Just 59 Americans own more wealth than half the country, data shows

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The 59 Americans whose fortunes have ballooned amid the coronavirus pandemic now have more wealth than half the nation’s population, new data show.

The poorest 50 percent of Americans, or roughly 165 million people, collectively owned about $2.08 trillion in wealth in the second quarter of 2020, according to Federal Reserve data released last week.

That’s less than the net worth of the nation’s 59 richest billionaires, who have a combined fortune of about $2.09 trillion, Bloomberg’s Billionaires Index shows — a number that’s grown this year despite the COVID-19 crisis kneecapping the global economy.

Those elite tycoons are among the wealthiest 1 percent of Americans, who were worth a total of $34.23 trillion in the second quarter — meaning they were more than 16 times richer than the nation’s poorest 50 percent, the Fed’s figures reveal. They include Amazon founder and CEO Jeff Bezos, Microsoft founder Bill Gates and Facebook founder and CEO Mark Zuckerberg.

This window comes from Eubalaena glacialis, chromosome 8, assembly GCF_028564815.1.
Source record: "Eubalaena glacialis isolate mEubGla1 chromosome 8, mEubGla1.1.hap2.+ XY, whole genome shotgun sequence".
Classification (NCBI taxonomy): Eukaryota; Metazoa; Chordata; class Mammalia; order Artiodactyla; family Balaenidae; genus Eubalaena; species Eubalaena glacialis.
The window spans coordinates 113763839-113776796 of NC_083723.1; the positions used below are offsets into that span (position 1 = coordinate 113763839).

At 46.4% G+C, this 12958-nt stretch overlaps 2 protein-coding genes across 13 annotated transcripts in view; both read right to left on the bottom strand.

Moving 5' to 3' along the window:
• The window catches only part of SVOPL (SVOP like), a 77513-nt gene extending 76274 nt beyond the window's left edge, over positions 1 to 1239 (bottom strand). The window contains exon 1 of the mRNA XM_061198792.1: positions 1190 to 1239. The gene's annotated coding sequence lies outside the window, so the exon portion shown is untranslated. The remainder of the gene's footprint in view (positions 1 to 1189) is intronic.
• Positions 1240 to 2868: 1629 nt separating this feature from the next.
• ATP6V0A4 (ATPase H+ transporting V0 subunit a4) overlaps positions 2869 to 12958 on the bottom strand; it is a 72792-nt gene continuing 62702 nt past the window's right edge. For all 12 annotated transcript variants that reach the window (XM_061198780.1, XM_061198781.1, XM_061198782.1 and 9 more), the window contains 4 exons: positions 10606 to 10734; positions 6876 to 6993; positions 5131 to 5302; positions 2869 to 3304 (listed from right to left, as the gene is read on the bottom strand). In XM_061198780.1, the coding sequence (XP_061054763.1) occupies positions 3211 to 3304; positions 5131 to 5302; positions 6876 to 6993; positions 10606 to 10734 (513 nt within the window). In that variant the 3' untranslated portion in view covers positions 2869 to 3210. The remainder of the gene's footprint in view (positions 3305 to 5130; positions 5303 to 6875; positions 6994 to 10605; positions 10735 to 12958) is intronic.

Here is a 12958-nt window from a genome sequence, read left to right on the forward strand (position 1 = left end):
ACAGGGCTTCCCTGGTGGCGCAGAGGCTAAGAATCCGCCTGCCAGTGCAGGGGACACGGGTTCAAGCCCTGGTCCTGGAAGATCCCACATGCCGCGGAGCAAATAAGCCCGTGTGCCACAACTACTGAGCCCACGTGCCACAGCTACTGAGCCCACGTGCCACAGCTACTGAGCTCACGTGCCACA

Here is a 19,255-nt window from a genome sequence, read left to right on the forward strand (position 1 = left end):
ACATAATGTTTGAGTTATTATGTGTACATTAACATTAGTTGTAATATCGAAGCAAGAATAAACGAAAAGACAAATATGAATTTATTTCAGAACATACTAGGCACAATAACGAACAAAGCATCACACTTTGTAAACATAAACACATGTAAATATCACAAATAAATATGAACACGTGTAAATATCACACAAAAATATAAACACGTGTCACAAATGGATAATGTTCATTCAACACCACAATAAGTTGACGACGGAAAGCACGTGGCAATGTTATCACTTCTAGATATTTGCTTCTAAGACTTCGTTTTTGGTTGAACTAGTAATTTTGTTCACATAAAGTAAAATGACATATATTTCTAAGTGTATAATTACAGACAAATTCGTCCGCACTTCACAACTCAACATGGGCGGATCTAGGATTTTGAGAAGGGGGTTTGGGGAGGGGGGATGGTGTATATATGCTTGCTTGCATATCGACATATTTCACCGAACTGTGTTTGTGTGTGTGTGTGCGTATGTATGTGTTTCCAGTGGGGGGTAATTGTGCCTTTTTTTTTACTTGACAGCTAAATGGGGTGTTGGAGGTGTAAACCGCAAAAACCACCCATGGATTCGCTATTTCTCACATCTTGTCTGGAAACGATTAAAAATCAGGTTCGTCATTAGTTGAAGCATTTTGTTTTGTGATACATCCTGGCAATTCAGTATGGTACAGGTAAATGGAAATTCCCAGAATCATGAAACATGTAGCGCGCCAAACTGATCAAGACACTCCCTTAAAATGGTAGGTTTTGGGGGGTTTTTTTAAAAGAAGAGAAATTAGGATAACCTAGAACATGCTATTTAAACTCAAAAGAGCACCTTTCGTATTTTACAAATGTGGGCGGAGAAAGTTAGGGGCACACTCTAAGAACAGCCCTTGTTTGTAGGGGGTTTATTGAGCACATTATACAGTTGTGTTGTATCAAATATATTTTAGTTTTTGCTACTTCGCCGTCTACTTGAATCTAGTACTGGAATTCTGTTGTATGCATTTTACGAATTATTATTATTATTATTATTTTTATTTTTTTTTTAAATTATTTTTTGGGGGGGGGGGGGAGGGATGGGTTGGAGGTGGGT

The data suggest the stock market plays a key role in the massive wealth gap. Stock prices soared to record highs in recent months even though the pandemic had put millions of people out of work and sparked a record contraction in the US economy.

Corporate equities and mutual fund shares made up more than $14 trillion — or roughly 41 percent — of the top 1 percent’s wealth in the second quarter, according to the Fed. The bottom 50 percent, by contrast, owned just $160 billion worth of those assets.

The richest Americans have been stockpiling stocks in recent years — the top 10 percent now own more than 88 percent of corporate equity and mutual fund shares, meaning they benefit most from the booming markets, according to Bloomberg News.

The Fed has helped fuel the recent stock surge by injecting trillions of dollars into financial markets and slashing interest rates in response to the pandemic. But chairman Jerome Powell warned of rising inequality in a speech this week urging Congress to support the economy’s recovery from the COVID crisis with another large-scale spending package.

“Combined with the disproportionate effects of COVID on communities of color, and the overwhelming burden of childcare during quarantine and distance learning, which has fallen mostly on women, the pandemic is further widening divides in wealth and economic mobility,” Powell said.

A Global Asset Management Seoul Korea Magazine

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